Student Spotlight: Miguel Ángel Garrido, PhD Candidate in Statistics
In this spotlight story, Miguel Ángel Garrido, a doctoral student in Statistics at Columbia University and Lead Teaching Fellow (LTF) at the Columbia Center for Teaching and Learning, shares how his approach to teaching has changed as a result of attending CTL workshops, facilitating conversations about teaching with peers and colleagues in his department, and collaborating with the interdisciplinary cohort of Lead Teaching Fellows.
Are you a Columbia doctoral student looking for a teaching development opportunity? Consider applying to the CTL’s Lead Teaching Fellowship program. Applications are due March 23rd.
Reflecting on the value and insights gained through these experiences, Miguel offers his own teaching tips for classroom and office hour contexts, and underscores the value of finding and participating in peer communities to support pedagogical development; both of these can be helpful suggestions for first-time graduate student instructors seeking support or advice.
“Collaborating with my LTF peers, Senior Lead Teaching Fellow (program mentor), and people in the CTL broadened my grasp about education across fields, helped me understand better the issues within my department, and provided creative solutions that sometimes are difficult to learn about if we do not leave our own disciplinary bubbles.”
PhD student in Statistics
Role at the CTL: Lead Teaching Fellow, 2019-20
What motivated you to apply to be a Lead Teaching Fellow at the CTL?
Mainly my teaching experience during the second and third years of my PhD program. I was an avid defender of traditional teaching methods, until the summer of 2018 when I taught my first full course. Then I discovered that I ended up really tired after lecturing for 90 minutes and without really motivating or making students passionate about Statistics as much as I wanted to. That is when my conversion began. During the academic year 2018-2019 I started to attend CTL seminars and discovered many new pedagogical tools and strategies. The problem then was to find means through which I could incorporate all these new activities and advocacy within my PhD training and sharing them with my department colleagues. When I heard about the Lead Teaching Fellowship I knew it was the perfect answer!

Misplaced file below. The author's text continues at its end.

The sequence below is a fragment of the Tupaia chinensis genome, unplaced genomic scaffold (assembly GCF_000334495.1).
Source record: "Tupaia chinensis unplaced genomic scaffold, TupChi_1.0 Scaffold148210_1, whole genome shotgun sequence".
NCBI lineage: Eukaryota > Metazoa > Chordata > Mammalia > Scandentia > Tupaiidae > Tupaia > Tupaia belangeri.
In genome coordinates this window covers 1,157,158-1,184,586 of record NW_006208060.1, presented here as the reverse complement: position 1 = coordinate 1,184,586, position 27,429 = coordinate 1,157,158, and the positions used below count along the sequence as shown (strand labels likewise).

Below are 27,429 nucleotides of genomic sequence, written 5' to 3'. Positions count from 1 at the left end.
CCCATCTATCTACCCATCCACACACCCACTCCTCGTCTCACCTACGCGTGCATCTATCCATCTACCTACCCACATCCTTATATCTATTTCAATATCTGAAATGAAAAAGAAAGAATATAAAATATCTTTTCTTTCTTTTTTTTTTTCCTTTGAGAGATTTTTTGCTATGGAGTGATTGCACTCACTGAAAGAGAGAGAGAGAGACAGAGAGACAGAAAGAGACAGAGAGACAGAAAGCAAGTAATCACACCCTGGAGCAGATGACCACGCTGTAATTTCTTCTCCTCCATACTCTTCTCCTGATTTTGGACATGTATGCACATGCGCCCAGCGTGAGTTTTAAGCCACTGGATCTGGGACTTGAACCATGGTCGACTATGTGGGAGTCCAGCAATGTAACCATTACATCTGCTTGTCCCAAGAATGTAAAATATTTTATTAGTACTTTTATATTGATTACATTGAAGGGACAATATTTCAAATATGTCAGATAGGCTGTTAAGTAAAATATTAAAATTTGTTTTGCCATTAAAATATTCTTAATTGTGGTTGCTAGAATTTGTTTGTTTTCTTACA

What have you enjoyed most about your work in this fellowship?
I would mention three experiences: First, getting to know better the teaching practices of my colleagues in the department; in particular what they enjoy doing and are really good at. This fellowship has been a good opportunity to talk more about teaching and not always from a negative perspective, since we tend to complain about those aspects that are challenging or do not work as well as we wanted. There are a lot of great people trying hard to be good teachers/TAs and sometimes they do not find a space to share their thoughts. Second, getting to see changes in the department and how the teaching experience of my peers is improving. For this I need to specially thank Professor Zheng, Department Chair of Statistics, for her effort and for being willing to discuss and share ideas. Finally, last but not least, collaborating with my LTF peers, Senior Lead Teaching Fellow (program mentor), and people in the CTL: these conversations broadened my grasp about education across fields, helped me understand better the issues within my department and provided creative solutions that sometimes are difficult to learn about if we do not leave our own disciplinary bubbles.
Reflecting on your engagements with the CTL and with your fellow LTFs, in what ways has interacting with peers strengthened your own teaching practices?
One of the things that I have appreciated the most is to work with people from other disciplines. In the past, a mix of laziness and self-consciousness prevented me from talking more about my thesis or topics that I feel passionate about: it is vox populi that people tend to be overwhelmed about numerical reasoning, Mathematics, Statistics, data, etc. Having to communicate with them and having to explain to them the rationale behind my ideas made me realize that that biased perception is something we, as statisticians, need to overcome and fight against. This had great implications for my students: now I can better understand why they are struggling with a particular concept and how that can be related with the particular background they come from. In addition, it helped me improve my communication skills and manage in a more sophisticated way the different layers of profundity I need to use when I share my ideas.
What are 1-2 strategies that you use in your own teaching practice that new graduate student instructors might consider incorporating into their own practice?
“Let students do the work for you!” Let me explain myself. I think one of the most successful techniques that I introduced in my office hours is collaborative work among students: during my first years, I tried to do everything for my students and that wasn’t a well-planned strategy. I ended up working too hard and students weren’t learning as much as I wanted. Recently, I have redesigned my office hours to take on more of a workshop format: I give students the opportunity to discuss the problems with their colleagues and ask the questions they have. Students seem to be happier with the new environment, there is a higher participation in the office hours, and students–and I–get a more realistic picture of their knowledge and skill level. So, as I said, let them do the work for you.